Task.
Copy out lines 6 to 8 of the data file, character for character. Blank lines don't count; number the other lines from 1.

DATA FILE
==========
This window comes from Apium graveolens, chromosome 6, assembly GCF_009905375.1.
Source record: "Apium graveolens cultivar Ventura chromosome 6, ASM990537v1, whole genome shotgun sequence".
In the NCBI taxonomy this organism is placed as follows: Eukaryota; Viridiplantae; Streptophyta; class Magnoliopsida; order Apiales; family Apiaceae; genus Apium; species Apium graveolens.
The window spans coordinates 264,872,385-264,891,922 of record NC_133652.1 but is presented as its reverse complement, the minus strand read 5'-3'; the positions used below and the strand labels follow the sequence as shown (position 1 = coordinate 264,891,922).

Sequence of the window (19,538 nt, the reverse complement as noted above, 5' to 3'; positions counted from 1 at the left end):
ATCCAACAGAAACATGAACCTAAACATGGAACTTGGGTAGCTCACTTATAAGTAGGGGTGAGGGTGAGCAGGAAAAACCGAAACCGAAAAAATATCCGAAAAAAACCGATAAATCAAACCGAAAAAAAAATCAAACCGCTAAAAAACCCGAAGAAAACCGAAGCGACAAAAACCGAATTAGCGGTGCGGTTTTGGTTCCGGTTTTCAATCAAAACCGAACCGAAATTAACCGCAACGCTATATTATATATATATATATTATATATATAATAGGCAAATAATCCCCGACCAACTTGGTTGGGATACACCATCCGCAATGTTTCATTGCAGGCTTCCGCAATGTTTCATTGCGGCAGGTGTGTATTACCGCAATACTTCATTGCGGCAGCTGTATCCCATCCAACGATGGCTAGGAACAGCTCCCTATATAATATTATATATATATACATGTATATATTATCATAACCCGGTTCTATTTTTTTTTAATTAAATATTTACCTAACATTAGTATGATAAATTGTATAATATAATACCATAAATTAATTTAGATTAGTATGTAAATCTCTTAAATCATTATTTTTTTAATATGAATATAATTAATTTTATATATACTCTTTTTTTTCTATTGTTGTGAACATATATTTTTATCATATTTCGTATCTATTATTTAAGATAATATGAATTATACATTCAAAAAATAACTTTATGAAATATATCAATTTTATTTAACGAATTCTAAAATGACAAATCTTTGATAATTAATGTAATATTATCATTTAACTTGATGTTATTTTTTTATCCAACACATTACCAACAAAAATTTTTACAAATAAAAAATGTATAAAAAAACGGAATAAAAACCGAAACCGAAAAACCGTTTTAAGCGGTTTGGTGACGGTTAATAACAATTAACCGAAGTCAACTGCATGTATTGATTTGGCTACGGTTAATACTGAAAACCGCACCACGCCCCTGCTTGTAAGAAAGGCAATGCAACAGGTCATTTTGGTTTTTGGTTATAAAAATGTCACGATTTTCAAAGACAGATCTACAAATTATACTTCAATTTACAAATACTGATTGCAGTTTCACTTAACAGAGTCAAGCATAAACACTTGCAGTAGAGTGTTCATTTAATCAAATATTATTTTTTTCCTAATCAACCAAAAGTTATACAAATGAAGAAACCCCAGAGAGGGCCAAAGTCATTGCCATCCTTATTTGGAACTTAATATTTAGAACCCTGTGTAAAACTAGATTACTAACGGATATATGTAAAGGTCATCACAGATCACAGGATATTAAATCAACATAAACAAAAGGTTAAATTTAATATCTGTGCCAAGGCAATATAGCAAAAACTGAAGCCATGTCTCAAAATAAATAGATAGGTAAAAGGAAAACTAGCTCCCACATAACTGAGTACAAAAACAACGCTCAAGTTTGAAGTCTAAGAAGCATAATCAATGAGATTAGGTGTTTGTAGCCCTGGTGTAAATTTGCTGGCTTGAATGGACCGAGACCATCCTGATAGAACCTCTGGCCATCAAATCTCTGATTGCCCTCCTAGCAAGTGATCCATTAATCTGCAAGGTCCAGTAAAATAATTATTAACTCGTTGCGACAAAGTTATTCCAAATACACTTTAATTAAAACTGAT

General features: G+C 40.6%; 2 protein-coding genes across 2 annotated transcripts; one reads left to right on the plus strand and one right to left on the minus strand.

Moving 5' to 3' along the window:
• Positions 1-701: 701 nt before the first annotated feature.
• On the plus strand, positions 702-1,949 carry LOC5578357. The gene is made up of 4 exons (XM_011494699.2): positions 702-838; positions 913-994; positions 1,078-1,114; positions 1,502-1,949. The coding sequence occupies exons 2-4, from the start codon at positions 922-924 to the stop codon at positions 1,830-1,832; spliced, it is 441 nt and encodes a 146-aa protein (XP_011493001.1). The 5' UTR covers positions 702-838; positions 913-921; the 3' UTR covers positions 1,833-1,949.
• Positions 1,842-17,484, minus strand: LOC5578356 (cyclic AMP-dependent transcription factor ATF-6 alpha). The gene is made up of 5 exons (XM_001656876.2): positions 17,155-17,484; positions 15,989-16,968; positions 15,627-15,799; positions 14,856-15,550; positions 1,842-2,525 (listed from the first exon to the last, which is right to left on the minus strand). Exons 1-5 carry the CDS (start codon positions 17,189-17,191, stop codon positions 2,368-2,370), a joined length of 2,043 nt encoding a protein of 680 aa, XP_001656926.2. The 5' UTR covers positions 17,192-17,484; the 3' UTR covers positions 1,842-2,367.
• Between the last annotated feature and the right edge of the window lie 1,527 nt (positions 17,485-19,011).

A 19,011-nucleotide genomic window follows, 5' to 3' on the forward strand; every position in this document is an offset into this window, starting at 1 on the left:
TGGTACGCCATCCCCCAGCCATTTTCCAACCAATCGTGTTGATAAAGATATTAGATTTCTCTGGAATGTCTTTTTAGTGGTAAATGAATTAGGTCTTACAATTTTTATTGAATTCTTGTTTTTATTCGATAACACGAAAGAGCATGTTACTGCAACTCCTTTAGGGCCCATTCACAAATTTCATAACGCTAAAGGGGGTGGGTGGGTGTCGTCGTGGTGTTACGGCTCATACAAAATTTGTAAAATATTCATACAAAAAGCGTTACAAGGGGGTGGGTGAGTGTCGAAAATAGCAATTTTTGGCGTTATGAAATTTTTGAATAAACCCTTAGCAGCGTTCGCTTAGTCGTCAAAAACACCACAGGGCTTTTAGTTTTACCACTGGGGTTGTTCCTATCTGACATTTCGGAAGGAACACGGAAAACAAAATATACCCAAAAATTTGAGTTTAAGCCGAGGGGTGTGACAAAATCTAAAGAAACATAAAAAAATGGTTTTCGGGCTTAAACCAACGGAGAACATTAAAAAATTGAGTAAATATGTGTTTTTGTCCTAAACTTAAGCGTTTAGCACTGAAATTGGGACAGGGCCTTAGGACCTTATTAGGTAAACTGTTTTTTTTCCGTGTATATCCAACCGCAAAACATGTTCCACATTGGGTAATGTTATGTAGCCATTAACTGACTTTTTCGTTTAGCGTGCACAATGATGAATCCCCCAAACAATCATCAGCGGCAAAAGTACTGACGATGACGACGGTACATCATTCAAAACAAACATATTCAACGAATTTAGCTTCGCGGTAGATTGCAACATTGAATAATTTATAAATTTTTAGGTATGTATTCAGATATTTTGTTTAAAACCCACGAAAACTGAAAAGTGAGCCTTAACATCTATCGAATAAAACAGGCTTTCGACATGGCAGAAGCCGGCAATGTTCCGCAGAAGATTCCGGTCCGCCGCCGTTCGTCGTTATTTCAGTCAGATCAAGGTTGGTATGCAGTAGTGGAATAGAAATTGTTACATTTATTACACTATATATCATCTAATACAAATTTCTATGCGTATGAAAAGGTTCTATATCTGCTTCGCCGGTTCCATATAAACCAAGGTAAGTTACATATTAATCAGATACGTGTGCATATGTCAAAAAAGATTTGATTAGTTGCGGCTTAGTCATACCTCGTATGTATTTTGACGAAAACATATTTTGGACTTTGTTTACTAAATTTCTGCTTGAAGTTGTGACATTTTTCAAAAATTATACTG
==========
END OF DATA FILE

ATCCAACAGAAACATGAACCTAAACATGGAACTTGGGTAGCTCACTTATAAGTAGGGGTGAGGGTGAGCAGGAAAAACCGAAACCGAAAAAATATCCGAAAAAAACCGATAAATCAAACCGAAAAAAAAATCAAACCGCTAAAAAACCCGAAGAAAACCGAAGCGACAAAAACCGAATTAGCGGTGCGGTTTTGGTTCCGGTTTTCAATCAAAACCGAACCGAAATTAACCGCAACGCTATATTATATATATATATATTATATATATAATAGGCAAATAATCCCCGACCAACTTGGTTGGGATACACCATCCGCAATGTTTCATTGCAGGCTTCCGCAATGTTTCATTGCGGCAGGTGTGTATTACCGCAATACTTCATTGCGGCAGCTGTATCCCATCCAACGATGGCTAGGAACAGCTCCCTATATAATATTATATATATATACATGTATATATTATCATAACCCGGTTCTATTTTTTTTTAATTAAATATTTACCTAACATTAGTATGATAAATTGTATAATATAATACCATAAATTAATTTAGATTAGTATGTAAATCTCTTAAATCATTATTTTTTTAATATGAATATAATTAATTTTATATATACTCTTTTTTTTCTATTGTTGTGAACATATATTTTTATCATATTTCGTATCTATTATTTAAGATAATATGAATTATACATTCAAAAAATAACTTTATGAAATATATCAATTTTATTTAACGAATTCTAAAATGACAAATCTTTGATAATTAATGTAATATTATCATTTAACTTGATGTTATTTTTTTATCCAACACATTACCAACAAAAATTTTTACAAATAAAAAATGTATAAAAAAACGGAATAAAAACCGAAACCGAAAAACCGTTTTAAGCGGTTTGGTGACGGTTAATAACAATTAACCGAAGTCAACTGCATGTATTGATTTGGCTACGGTTAATACTGAAAACCGCACCACGCCCCTGCTTGTAAGAAAGGCAATGCAACAGGTCATTTTGGTTTTTGGTTATAAAAATGTCACGATTTTCAAAGACAGATCTACAAATTATACTTCAATTTACAAATACTGATTGCAGTTTCACTTAACAGAGTCAAGCATAAACACTTGCAGTAGAGTGTTCATTTAATCAAATATTATTTTTTTCCTAATCAACCAAAAGTTATACAAATGAAGAAACCCCAGAGAGGGCCAAAGTCATTGCCATCCTTATTTGGAACTTAATATTTAGAACCCTGTGTAAAACTAGATTACTAACGGATATATGTAAAGGTCATCACAGATCACAGGATATTAAATCAACATAAACAAAAGGTTAAATTTAATATCTGTGCCAAGGCAATATAGCAAAAACTGAAGCCATGTCTCAAAATAAATAGATAGGTAAAAGGAAAACTAGCTCCCACATAACTGAGTACAAAAACAACGCTCAAGTTTGAAGTCTAAGAAGCATAATCAATGAGATTAGGTGTTTGTAGCCCTGGTGTAAATTTGCTGGCTTGAATGGACCGAGACCATCCTGATAGAACCTCTGGCCATCAAATCTCTGATTGCCCTCCTAGCAAGTGATCCATTAATCTGCAAGGTCCAGTAAAATAATTATTAACTCGTTGCGACAAAGTTATTCCAAATACACTTTAATTAAAACTGAT

General features: G+C 40.6%; 2 protein-coding genes across 2 annotated transcripts; one reads left to right on the plus strand and one right to left on the minus strand.

Moving 5' to 3' along the window: